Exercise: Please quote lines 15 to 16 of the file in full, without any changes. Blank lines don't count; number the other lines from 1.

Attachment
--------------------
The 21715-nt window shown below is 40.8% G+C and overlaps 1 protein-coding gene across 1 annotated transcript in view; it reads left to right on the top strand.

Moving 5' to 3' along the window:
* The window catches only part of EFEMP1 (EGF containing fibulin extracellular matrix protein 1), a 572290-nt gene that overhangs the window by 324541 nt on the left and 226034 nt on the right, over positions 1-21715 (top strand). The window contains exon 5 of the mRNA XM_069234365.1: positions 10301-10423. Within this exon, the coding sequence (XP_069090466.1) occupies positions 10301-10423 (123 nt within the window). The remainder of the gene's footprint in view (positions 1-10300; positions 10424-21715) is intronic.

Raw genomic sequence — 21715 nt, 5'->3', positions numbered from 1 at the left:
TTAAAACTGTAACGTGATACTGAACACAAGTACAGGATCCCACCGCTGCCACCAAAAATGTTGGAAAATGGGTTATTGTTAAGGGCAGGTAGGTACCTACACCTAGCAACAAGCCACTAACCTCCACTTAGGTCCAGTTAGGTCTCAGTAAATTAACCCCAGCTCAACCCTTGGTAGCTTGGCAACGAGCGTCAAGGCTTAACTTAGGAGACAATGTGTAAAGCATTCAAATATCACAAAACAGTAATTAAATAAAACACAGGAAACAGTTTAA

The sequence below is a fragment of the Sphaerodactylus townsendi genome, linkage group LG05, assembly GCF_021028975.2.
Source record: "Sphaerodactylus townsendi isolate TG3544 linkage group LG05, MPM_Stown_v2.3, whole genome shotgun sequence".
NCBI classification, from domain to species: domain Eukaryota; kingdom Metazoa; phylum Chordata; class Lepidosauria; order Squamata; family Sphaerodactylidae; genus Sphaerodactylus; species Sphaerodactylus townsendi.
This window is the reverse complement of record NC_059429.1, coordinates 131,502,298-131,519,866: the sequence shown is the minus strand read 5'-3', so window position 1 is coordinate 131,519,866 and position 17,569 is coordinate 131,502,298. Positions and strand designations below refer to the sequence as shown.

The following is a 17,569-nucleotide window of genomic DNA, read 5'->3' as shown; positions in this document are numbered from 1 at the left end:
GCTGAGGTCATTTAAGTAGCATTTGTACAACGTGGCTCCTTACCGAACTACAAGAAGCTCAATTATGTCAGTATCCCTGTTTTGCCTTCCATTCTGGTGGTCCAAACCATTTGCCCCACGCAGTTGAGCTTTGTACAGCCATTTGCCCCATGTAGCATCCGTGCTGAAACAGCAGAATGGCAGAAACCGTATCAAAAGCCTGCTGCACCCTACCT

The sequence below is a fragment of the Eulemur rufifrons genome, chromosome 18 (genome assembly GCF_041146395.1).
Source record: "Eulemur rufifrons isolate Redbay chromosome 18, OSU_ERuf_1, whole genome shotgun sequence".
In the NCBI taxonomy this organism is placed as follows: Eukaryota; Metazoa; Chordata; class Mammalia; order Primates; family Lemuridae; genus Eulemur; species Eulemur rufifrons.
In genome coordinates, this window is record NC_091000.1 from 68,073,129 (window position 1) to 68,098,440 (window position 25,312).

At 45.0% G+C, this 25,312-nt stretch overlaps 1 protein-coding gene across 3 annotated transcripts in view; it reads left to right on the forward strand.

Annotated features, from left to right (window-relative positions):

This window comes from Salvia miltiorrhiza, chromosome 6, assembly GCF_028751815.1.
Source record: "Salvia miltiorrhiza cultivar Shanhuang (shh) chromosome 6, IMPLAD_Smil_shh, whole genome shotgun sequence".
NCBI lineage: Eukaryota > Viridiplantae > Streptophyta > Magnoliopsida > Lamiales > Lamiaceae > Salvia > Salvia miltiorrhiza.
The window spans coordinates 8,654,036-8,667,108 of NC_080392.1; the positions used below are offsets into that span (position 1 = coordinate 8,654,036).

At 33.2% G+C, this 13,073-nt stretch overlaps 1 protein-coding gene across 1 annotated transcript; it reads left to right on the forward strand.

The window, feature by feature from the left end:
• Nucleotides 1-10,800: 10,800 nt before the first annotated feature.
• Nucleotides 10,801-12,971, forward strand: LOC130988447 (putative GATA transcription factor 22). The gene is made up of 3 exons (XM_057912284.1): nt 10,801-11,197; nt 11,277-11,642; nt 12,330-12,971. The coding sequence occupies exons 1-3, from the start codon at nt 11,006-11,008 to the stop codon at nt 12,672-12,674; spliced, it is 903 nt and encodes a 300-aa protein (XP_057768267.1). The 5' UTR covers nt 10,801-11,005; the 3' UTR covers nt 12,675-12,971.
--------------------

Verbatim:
In genome coordinates, this window is record NC_091000.1 from 68,073,129 (window position 1) to 68,098,440 (window position 25,312).

At 45.0% G+C, this 25,312-nt stretch overlaps 1 protein-coding gene across 3 annotated transcripts in view; it reads left to right on the forward strand.